Flynn v. ByrneAnnotate this Case
105 A.2d 800 (1954)
FLYNN v. BYRNE.
Eq. No. 2243.
Supreme Court of Rhode Island.
June 4, 1954.
*801 Flynn & Leighton, Providence, for complainant.
Walter J. Hennessey, Joseph Goodman, Providence, for respondent.
This is a bill in equity to declare the respondent a trustee of certain joint bank accounts and for other relief incidental thereto. The cause was heard in the superior court on amended bill and answer. At the conclusion of the complainant's evidence the trial justice, on the respondent's motion, dismissed the bill on the ground "that upon the facts and the law the complainant has shown no right to relief * * *." A final decree to that effect was duly entered from which the complainant has appealed to this court.
The complainant contends that the trial justice erred in granting the motion to dismiss because the evidence made out at least a prima facie case in support of the bill, thus rendering it necessary for respondent to go forward with evidence to prove her ownership of the bank accounts. On the other hand, respondent contends that on the pleadings and the evidence there was no question of fact for the trial justice to determine and therefore he properly granted the motion to dismiss in accordance with the provisions of public laws 1951, chapter 2745. A brief summary of the pleadings and that chapter will help in understanding those contentions.
Chapter 2745 is a recent innovation in equity practice in the superior court. It confers upon a respondent the right to move to dismiss a bill of complaint at the conclusion of the complainant's evidence on the ground that on the facts and the law he has shown no right to relief. The chapter further provides that a respondent may make such motion without waiving his right to offer evidence if it is denied. In the event, however, that such motion is granted the decree of dismissal is to have the same effect as a nonsuit at law.
The pleadings consisted solely of the bill and answer. No replication to the answer was filed. The bill alleged that complainant was administrator of the estate of Mary E. Flynn, who died intestate November 16, 1950; that she had four bank accounts in certain banks in the city of Providence; *802 that she had caused respondent's name to be added to three of those accounts; that she closed the fourth account and opened a new one in her own and respondent's names; and that each of such accounts was payable to either or the survivor of them. The respondent's answer admitted the first allegation and neither admitted nor denied the others but left complainant to his proof.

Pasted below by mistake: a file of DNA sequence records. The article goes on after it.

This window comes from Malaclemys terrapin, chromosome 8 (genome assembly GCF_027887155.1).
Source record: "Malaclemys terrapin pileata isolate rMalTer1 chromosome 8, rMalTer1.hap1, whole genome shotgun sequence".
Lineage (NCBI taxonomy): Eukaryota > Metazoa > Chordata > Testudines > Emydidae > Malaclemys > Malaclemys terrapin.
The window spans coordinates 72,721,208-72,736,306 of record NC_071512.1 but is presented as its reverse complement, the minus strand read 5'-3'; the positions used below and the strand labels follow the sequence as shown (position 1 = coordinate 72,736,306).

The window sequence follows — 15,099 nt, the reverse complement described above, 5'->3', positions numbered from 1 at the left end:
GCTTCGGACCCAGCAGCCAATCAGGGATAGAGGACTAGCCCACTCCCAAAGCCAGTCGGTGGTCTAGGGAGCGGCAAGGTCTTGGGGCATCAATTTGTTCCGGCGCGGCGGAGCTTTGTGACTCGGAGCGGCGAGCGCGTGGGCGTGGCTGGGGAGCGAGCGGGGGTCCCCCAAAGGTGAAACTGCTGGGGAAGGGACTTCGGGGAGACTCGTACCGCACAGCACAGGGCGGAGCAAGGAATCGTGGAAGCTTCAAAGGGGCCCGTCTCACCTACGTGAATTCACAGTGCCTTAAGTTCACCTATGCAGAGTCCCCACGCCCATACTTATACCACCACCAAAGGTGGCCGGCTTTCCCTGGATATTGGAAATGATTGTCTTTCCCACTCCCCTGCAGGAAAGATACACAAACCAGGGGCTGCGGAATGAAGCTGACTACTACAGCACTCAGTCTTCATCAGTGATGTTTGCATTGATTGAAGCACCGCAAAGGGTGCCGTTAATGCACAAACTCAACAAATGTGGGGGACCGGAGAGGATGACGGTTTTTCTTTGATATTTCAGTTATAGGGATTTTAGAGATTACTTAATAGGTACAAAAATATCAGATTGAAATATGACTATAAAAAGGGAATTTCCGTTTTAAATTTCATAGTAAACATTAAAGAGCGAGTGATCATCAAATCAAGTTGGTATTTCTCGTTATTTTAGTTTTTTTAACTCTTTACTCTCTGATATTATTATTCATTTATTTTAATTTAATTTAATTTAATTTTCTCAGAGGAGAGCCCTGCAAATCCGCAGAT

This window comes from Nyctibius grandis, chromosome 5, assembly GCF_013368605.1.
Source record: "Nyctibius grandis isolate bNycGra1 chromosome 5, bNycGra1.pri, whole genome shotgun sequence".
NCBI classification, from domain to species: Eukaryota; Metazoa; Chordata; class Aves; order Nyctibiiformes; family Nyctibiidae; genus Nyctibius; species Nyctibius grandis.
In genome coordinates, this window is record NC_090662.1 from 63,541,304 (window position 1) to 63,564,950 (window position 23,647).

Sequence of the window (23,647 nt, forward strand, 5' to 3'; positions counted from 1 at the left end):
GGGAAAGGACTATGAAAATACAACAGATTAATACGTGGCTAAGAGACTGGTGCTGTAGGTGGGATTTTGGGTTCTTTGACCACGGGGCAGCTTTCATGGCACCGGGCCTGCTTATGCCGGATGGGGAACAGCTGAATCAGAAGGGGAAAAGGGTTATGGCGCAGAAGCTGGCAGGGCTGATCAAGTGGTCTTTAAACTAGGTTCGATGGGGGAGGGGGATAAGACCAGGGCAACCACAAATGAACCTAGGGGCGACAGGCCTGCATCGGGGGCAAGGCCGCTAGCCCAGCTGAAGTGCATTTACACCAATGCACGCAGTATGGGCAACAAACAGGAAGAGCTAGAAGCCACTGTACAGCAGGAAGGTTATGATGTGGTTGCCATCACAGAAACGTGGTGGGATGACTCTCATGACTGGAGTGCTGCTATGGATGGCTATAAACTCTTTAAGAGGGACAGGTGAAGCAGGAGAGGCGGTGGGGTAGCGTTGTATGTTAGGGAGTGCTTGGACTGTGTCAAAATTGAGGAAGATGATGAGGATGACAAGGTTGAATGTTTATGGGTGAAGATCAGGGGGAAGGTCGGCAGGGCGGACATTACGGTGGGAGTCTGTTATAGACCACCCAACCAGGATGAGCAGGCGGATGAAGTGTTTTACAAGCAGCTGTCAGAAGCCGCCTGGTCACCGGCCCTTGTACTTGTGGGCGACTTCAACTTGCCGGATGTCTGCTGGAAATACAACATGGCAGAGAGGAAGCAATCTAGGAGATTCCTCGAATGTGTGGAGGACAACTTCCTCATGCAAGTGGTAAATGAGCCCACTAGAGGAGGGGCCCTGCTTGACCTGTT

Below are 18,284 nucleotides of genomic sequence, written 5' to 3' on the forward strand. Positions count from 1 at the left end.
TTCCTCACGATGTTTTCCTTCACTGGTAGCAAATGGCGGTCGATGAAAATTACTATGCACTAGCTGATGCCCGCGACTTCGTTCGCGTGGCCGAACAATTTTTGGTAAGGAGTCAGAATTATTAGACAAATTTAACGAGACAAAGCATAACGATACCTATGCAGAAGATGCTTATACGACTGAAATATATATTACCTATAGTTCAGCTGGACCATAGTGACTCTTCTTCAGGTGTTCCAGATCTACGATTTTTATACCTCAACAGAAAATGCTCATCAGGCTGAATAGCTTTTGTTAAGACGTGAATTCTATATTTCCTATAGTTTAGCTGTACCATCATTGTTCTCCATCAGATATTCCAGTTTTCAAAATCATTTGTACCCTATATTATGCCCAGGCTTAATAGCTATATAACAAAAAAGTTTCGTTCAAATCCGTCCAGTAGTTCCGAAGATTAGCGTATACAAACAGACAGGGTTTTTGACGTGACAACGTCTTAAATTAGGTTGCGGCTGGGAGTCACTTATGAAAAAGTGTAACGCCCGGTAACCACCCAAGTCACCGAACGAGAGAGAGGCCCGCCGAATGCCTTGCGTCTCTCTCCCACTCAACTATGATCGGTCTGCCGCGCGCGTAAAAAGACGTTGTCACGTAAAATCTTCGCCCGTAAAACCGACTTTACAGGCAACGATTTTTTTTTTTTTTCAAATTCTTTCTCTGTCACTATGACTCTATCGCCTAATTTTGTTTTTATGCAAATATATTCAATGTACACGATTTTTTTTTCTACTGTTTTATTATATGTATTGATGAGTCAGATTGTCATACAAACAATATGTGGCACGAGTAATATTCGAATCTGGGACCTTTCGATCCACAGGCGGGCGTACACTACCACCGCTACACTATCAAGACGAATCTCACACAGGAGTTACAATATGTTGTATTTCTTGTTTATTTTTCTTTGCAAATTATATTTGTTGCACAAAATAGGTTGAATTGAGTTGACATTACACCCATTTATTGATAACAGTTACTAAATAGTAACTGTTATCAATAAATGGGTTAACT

The bill further alleged that said accounts were entirely the property of Mary E. Flynn; that she maintained control over them and that respondent never exercised such control; that during Mary E. Flynn's lifetime she maintained possession of the bankbooks; that when these accounts were changed she was a patient at the Rhode Island Hospital; and that she at no time made valid gifts in praesenti of such accounts or any part thereof to respondent. In her answer respondent denied each of those allegations.
At the hearing in the superior court complainant introduced evidence in support of the allegations which respondent had neither admitted nor denied. He thereupon rested without presenting any evidence in support of the material allegation that his intestate at no time made valid gifts in praesenti of such accounts or any part thereof to respondent, which allegation respondent had specifically denied. At the conclusion of his evidence, all that appeared was that originally respondent's name was not on the bank accounts; that she had never deposited any of her money therein; that the accounts had been changed as alleged in the bill; and that at intestate's death they stood in the names of Mary E. Flynn or Jane L. Byrne "payable to either or the survivor of them."
On that evidence respondent claimed that complainant had shown no right to relief and moved to dismiss pursuant to chapter 2745. The complainant contended that he had made out a prima facie case which required respondent to go forward with evidence to support her claim of ownership of the bank accounts. Apparently he based such contention on the fact that having denied the allegation in the bill that Mary E. Flynn did not make a valid gift in praesenti of such accounts, respondent had the duty of disproving that allegation by showing that such a gift had been made to her.